‘A great divide’: Inside the battle to stop same-sex marriage in Taiwan

Participants walk with a rainbow banner past the Chiang Kai-shek Memorial Hall during a gay pride parade in Taipei on October 27, 2018.

When Taiwan’s high court passed a resolution in May 2017 ruling it was unconstitutional to ban same-sex couples from getting married, it was seen as a rare beam of light in a region infamous of its repression of LGBT people.

But the ruling, which gave legislators a two-year deadline in which to enshrine marriage equality into law, could soon be in doubt.

Conservative groups have taken advantage of government deadlock to rally against the change, forcing the issue to a public vote, devastating LGBT couples and potentially plunging the administration of President Tsai Ing-wen into a constitutional crisis.

On Saturday, three referendum questions on same-sex marriage will be put to Taiwanese voters when they head to the polls for local government elections — two drafted by conservatives and one by LGBT activists.

If one of the questions opposing same-sex marriage passes, the government could be compelled to enforce a law already ruled unconstitutional.

Further complicating matters, there remains broad disagreement among legal experts on whether Tsai’s administration is mandated to enact the result into law.

One lawmaker from the president’s Democratic Progressive Party told CNN any positive result “must pass” in the next legislative session, but a legal expert insisted it was “up to lawmakers” how they dealt with the result.

Changing opinion

Taiwan is home to one of Asia’s largest and most vibrant gay communities. Many of its citizens take great pride in the island’s progressive, LGBT-friendly values. If it does approve same-sex marriage, it would become the first place in Asia to do so.

But as the voting day nears, fears are growing that those same values are beginning to shift, amid what gay and lesbian groups claim is a flood of deliberate disinformation spread to confuse the public ahead of the landmark ballot.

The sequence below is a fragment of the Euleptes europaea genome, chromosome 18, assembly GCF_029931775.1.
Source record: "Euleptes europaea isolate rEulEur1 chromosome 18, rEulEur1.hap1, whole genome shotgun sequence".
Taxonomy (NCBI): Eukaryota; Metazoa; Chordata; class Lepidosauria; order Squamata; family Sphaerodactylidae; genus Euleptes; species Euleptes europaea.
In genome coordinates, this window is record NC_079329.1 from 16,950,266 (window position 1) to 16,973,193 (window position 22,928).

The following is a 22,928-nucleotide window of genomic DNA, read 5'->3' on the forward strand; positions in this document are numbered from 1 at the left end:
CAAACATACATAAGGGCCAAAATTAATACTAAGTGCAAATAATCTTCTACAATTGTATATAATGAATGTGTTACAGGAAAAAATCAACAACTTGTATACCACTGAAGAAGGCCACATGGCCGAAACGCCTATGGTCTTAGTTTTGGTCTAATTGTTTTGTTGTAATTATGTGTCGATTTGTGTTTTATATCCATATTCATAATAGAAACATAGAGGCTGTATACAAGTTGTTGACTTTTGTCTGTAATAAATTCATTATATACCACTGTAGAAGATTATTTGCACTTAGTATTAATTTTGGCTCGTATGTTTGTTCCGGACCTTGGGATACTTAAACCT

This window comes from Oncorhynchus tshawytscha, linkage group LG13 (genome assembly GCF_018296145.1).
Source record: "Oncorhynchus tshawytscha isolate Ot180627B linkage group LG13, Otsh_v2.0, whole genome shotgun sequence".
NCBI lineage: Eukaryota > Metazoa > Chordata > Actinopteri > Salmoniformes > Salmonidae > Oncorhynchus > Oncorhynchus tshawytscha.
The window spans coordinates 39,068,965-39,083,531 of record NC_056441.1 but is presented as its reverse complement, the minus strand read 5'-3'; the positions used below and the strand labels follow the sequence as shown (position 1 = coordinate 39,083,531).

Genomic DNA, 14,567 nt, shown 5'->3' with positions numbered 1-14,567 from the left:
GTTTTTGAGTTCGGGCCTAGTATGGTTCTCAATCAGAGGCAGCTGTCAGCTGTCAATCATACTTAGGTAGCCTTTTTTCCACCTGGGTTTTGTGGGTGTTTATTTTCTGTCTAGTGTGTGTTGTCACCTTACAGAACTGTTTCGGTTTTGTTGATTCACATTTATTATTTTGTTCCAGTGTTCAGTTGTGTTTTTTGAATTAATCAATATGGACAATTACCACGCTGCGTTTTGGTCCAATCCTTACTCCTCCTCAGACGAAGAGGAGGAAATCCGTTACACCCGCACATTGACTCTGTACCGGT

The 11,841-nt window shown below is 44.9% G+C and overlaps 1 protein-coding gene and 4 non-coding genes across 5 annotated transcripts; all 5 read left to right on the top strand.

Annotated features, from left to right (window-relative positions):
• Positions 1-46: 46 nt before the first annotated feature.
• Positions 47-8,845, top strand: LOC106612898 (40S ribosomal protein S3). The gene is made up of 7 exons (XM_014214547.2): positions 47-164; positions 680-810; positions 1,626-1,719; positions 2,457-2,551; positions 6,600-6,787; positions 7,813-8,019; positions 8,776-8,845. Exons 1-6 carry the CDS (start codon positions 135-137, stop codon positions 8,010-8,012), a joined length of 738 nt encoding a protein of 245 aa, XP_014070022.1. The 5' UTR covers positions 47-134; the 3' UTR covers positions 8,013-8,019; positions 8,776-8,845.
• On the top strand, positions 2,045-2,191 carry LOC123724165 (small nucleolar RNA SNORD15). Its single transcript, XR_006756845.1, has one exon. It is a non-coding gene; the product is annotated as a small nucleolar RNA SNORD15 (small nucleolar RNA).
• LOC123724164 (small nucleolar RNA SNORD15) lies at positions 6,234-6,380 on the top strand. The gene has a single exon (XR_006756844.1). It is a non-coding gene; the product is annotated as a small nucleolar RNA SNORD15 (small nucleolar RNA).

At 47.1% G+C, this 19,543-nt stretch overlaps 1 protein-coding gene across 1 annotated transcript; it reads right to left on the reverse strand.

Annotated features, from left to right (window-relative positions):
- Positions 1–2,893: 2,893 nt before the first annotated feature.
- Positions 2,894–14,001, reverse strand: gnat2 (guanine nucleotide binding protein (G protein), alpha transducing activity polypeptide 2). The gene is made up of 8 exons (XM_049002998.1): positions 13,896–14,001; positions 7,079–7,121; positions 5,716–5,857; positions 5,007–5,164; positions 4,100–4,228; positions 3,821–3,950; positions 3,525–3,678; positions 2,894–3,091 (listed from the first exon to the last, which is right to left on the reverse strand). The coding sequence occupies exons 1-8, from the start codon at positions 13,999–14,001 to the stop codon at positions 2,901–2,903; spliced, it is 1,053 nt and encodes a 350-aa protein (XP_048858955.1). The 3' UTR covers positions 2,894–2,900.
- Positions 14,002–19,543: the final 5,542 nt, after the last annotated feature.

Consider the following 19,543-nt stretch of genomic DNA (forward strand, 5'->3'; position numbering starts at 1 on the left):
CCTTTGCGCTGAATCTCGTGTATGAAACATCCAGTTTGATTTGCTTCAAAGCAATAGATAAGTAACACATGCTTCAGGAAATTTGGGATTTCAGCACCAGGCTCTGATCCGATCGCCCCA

A campaign budget of more than $3.24 million has reportedly been raised by leading conservative group the Alliance for the Happiness of the Next Generation, whose advertisements have been seen on billboards and front pages of newspapers.

“The referendums have already caused great divide and damage in our society. There are so many conflicts erupting on the streets,” said Lin Yiru, who is hoping to marry her girlfriend Chen Yiling if legislation is passed.

“It’s not just about the referendum anymore… Whatever the results, damage has already been done,” added Lin.

Across social media, rumors have circulated as to what could happen in Taiwan if same-sex marriage became legal, including false reports that other places that have passed the laws have regretted it.

“The opposition says, ‘If Taiwan passes marriage equality, HIV-positive people will come to Taiwan and flood our health system’ and ‘The government ministers are going to teach same-sex behaviors in elementary school from first grade,” same-sex marriage advocate Jennifer Lu told CNN.

“We’re practicing how to discuss political issues with people of different opinions. It’s not just about same-sex marriage, it’s about our democracy, where all views are protected,” added Lu.

Groups opposed to same-sex marriage becoming legal in Taiwan were contacted by CNN for this article but did not return requests for an interview.

Do you agree?

Saturday’s referendum is confusing to say the least.

With three separate questions being asked on the issue of marriage equality, there’s nothing to stop a single voter agreeing to a variety of different, contradictory answers, meaning the Taiwan government could end up being forced to try to legislate both outcomes — simultaneously.

There’s even confusion as to why the issue is being put to voters and not decided directly by lawmakers.